Clean Sweep in Michigan Deals Major Defeat to American Family Association, Says HRC

Two Major Miami Victories Help Reverse Legacy of Anita Bryant

Houston Voters Barely Reject Health Benefits for Domestic Partners

WASHINGTON - The Human Rights Campaign today applauded state organizations and activists for winning four out of five ballot measures on gay, lesbian, bisexual and transgender equality. The encouraging results show that voters are increasingly rejecting discrimination and want to see all citizens treated fairly, says HRC.

"The smashing success of these campaigns signals a trend where voters are increasingly supporting equality and resoundingly defeating discrimination," said HRC National Field Director Seth Kilbourn. "Nowhere was this more apparent than in Michigan, where voters overwhelmingly rejected a divisive anti-gay misinformation campaign by the American Family Association and chose fairness."

Voters went to the polls yesterday to vote on GLBT issues in Houston, Miami Beach, Fla. and the Michigan cities of Huntington Woods, Kalamazoo and Traverse City. The gay-supportive measures all won, except for a narrow defeat in Houston.

In a 58 to 42 percent victory, Traverse City voters rejected changing the city's charter to prohibit measures that would grant gays, lesbians or bisexuals "protected" status. The anti-gay American Family Association prompted the proposed amendment in Traverse City after the city commission passed a resolution opposing discrimination on the basis of sexual orientation. If passed, the defeated amendment would have reversed that resolution and stopped future gay equality measures in the city.

"We are completely delighted to see that the people of Traverse City said 'no' to discrimination despite the American Family Association's scare tactics," said Traverse City Campaign Against Discrimination co-chair Bonnie Deigh.

In a second Michigan victory in Kalamazoo, a city charter amendment similar to the one in Traverse City failed with 54 to 46 percent of the voters supporting equality. In the Detroit suburb of Huntington Woods, 69 percent voted to uphold an ordinance approved by the city commission earlier this year prohibiting anti-gay discrimination, while 31 percent opposed it. "Michigan voters have soundly defeated these anti-gay ballot measures and took a stand for diversity and acceptance. This is a clean sweep," said Sean Kosofsky, director of policy for Triangle Foundation, a group active in fighting these and other anti-gay ballot measures in Michigan since 1994. "The AFA's message of discrimination will not fly in Michigan and we strongly encourage them to heed the message from voters and stop their anti-gay crusade."

Voters in Miami Beach voted 65.7 to 34.3 percent in favor of Measure 102 offering health care coverage to domestic partners of city employees. Voters also passed Measure 115, 68.5 to 31.5 percent, that expands pension benefits to cover the domestic partners of fire and police workers. These victories, made possible by the incredible grassroots organizing undertaken by SaveDade over the last few years, help reverse the legacy of Anita Bryant who kicked-off the modern anti-gay movement with her successful 1977 "Save the Children" campaign to overturn a Miami Dade County nondiscrimination ordinance. Yesterday's vote is the first time that Dade County residents voted on GLBT equality issues since the divisive 1977 campaign.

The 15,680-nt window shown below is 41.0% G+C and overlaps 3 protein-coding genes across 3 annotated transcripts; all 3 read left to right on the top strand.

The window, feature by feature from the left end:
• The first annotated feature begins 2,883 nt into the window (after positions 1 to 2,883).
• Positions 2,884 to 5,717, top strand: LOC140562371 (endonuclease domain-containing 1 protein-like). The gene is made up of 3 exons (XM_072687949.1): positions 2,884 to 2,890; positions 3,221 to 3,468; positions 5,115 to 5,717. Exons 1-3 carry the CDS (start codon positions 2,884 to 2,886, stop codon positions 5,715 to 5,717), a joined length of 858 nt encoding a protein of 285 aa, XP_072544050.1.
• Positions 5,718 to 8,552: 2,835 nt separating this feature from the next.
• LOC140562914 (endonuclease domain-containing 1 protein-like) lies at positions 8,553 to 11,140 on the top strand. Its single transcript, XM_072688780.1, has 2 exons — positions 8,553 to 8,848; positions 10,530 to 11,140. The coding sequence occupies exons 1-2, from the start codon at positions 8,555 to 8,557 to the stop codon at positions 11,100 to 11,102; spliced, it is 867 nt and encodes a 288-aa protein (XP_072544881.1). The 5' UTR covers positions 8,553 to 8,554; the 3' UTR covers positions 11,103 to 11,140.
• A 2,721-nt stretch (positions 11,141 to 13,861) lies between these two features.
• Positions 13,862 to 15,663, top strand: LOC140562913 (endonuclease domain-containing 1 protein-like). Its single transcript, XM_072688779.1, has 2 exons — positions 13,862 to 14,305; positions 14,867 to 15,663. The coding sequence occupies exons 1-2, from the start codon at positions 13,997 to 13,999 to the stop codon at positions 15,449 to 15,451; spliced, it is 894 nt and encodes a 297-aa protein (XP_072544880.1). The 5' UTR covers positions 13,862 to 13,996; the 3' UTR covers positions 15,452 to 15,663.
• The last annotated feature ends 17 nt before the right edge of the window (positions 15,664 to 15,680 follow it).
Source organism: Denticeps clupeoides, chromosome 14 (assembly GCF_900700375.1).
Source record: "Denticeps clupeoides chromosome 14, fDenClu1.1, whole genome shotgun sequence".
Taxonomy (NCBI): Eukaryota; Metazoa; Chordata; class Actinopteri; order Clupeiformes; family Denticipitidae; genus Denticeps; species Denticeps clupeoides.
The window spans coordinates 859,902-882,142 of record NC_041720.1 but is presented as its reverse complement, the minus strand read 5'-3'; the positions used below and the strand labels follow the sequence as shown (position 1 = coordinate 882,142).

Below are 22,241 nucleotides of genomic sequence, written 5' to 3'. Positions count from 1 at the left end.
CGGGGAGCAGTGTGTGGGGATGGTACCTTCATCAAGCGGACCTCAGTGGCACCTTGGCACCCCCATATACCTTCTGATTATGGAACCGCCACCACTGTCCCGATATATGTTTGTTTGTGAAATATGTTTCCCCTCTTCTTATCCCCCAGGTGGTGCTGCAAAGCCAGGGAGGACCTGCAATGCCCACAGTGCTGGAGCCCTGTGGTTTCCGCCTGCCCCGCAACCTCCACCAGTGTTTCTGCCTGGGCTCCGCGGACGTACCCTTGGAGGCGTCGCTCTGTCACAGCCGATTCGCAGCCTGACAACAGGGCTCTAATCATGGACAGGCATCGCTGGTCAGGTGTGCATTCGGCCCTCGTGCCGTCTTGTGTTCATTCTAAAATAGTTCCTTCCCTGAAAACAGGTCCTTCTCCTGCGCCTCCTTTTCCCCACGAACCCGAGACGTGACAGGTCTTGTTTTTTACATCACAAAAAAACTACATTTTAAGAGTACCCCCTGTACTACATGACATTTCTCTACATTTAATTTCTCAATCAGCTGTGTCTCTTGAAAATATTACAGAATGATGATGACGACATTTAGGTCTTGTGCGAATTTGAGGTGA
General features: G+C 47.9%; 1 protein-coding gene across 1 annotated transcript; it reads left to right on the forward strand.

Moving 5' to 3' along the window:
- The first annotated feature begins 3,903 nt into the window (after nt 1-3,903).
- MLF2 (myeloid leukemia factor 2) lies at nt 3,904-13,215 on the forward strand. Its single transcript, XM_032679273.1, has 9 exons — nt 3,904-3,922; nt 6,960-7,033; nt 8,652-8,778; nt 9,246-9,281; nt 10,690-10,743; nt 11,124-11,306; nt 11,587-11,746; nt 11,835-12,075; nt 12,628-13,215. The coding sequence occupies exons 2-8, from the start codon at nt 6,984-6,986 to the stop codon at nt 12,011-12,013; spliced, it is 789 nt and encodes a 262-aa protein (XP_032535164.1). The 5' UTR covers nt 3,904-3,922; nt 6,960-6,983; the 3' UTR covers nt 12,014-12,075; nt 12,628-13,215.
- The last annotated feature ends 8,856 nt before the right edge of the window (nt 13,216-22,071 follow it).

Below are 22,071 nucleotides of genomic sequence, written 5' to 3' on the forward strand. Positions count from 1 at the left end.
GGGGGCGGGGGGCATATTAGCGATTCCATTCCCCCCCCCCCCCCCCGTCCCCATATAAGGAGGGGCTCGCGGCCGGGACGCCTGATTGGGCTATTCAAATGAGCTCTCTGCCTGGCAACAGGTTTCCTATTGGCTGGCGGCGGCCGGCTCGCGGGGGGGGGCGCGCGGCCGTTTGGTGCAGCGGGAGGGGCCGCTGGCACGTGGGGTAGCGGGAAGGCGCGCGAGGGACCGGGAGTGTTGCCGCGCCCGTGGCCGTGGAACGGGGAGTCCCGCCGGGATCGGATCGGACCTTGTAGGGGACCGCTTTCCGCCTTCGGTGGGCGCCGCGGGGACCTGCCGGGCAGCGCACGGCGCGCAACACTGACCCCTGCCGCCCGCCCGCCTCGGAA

Despite a very well run and organized campaign, voters in Houston narrowly voted 51.5 to 48.5 percent to prohibit the city from offering health benefits to partners of gay and lesbian municipal employees. "No matter the final result, we made history today and should be proud," said Grant Martin, campaign manager of People for a Fair Houston. "We've had an unprecedented coalition of leaders from the business, religious, African-American and civil rights communities, all standing up for GLBT equality."

HRC supported the campaigns with funding, staff support and voter identification. In Michigan, HRC sent field staff to work with all three campaigns and also partnered with the statewide LGBT group Michigan Equality, on a voter file project to identify supportive and persuadable voters in each jurisdiction. Through this effort by HRC and Michigan Equality thousands of likely voters were identified for the campaigns to contact in order to persuade them to vote the right way and to turn out on November 6.

"The voter identification collaboration with HRC was invaluable to the campaigns," said Beth Bashert, president of Michigan Equality. "This partnership with HRC is a great example of how national and state organizations can work together to achieve incredible results for our community. Michigan Equality looks forward to future projects with HRC in Michigan."

In Houston, HRC contributed $5,200 directly to the campaign. Local HRC leaders and two HRC field organizers helped organize phone banking and block walking in October and GOTV efforts on Election Day.

"These ballot measures and other on-going work at the state and local level are a top priority for HRC," said Kilbourn. "Developing a winning message, identifying GLBT-supportive voters and implementing a strong field plan are the keys to winning ballot measures as well as legislative campaigns. HRC is committed to these efforts all across the country."

The Human Rights Campaign is the largest national lesbian and gay political organization, with members throughout the country. It effectively lobbies Congress, provides campaign support and educates the public to ensure that lesbian, gay bisexual and transgender Americans can be open, honest and safe at home, at work and in the community.